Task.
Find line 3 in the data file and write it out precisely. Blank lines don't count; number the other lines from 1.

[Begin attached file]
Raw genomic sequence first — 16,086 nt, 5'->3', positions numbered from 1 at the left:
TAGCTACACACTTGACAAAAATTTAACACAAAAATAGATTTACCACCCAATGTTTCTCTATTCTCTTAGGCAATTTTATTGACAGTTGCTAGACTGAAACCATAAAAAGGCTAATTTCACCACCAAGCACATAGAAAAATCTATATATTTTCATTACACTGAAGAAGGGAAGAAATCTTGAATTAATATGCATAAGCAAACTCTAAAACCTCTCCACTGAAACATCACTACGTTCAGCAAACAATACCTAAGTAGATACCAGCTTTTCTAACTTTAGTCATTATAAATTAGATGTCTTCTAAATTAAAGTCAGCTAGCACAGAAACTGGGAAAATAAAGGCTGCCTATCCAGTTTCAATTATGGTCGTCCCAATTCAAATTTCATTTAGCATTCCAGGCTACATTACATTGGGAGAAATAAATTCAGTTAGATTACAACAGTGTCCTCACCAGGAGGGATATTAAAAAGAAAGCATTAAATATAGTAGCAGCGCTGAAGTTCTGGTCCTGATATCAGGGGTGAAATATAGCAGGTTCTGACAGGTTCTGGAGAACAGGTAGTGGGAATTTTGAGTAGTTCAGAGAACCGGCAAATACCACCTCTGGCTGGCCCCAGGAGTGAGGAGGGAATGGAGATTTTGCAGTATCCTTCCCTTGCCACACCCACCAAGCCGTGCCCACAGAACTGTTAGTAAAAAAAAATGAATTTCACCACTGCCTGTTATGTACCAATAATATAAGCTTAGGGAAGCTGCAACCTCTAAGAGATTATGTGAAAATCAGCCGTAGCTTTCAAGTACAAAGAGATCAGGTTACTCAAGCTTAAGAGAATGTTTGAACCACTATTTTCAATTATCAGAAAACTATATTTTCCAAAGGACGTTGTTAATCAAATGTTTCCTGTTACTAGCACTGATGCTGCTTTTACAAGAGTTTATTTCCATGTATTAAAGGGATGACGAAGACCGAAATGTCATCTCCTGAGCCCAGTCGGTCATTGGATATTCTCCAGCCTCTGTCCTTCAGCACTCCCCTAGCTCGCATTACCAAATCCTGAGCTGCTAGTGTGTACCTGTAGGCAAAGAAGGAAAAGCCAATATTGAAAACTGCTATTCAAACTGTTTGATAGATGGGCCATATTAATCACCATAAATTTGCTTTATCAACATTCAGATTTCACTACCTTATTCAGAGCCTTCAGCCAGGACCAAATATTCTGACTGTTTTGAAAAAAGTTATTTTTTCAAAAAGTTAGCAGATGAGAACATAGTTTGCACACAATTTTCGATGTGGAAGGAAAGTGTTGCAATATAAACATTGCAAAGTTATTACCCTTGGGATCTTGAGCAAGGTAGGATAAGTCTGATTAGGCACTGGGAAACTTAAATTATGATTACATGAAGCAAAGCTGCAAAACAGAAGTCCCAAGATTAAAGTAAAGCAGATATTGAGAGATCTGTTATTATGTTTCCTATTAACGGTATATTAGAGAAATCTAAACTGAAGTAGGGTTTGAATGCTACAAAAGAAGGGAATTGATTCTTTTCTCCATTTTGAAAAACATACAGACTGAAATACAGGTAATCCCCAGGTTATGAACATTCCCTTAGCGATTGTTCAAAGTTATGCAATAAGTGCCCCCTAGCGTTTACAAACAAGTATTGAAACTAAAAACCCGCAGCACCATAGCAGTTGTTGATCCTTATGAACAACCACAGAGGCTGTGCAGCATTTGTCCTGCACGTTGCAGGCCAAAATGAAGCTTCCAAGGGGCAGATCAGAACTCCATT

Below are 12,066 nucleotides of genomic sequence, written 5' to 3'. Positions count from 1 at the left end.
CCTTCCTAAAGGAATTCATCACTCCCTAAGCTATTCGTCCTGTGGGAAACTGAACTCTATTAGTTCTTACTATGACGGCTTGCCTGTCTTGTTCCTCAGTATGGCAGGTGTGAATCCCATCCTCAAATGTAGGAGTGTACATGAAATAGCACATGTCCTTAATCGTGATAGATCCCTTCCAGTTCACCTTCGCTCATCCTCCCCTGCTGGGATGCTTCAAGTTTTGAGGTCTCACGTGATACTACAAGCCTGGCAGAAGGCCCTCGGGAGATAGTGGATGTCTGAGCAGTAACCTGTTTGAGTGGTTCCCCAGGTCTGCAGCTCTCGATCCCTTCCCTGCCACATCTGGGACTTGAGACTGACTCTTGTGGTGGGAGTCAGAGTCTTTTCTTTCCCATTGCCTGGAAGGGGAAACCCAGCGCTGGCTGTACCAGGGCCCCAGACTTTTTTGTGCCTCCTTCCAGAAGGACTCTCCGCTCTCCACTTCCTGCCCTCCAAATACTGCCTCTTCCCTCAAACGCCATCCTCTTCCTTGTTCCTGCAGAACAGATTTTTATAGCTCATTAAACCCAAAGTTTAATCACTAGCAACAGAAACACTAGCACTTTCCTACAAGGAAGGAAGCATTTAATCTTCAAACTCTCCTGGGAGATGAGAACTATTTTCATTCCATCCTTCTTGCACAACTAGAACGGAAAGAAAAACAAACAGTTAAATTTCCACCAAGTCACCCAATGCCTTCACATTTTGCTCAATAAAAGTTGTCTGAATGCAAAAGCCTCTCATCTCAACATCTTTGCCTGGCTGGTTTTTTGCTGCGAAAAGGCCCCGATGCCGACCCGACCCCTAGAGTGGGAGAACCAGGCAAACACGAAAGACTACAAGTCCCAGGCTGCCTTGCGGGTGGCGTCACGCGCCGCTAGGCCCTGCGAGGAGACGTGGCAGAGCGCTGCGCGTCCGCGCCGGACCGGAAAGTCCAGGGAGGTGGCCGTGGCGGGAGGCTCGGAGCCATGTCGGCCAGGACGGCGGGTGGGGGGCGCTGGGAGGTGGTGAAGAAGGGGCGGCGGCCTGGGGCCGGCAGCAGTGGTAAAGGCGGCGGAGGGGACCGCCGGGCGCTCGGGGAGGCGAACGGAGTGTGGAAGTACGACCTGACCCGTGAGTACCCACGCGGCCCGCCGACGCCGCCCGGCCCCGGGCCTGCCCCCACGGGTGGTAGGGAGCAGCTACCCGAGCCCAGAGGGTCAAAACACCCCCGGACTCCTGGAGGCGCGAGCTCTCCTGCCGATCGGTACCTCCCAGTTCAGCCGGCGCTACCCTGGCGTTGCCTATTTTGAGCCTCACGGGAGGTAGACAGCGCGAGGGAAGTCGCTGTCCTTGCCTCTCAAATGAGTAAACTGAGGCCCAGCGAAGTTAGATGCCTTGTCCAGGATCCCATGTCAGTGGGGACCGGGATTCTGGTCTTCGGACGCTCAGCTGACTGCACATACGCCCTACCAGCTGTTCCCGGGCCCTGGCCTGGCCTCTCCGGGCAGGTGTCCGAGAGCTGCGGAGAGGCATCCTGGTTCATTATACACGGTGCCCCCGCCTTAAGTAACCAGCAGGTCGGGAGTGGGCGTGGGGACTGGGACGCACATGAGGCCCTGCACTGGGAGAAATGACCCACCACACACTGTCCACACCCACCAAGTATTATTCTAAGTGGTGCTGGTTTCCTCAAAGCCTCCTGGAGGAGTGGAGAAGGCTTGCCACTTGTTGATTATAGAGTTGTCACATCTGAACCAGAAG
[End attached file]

Below are 12,066 nucleotides of genomic sequence, written 5' to 3'. Positions count from 1 at the left end.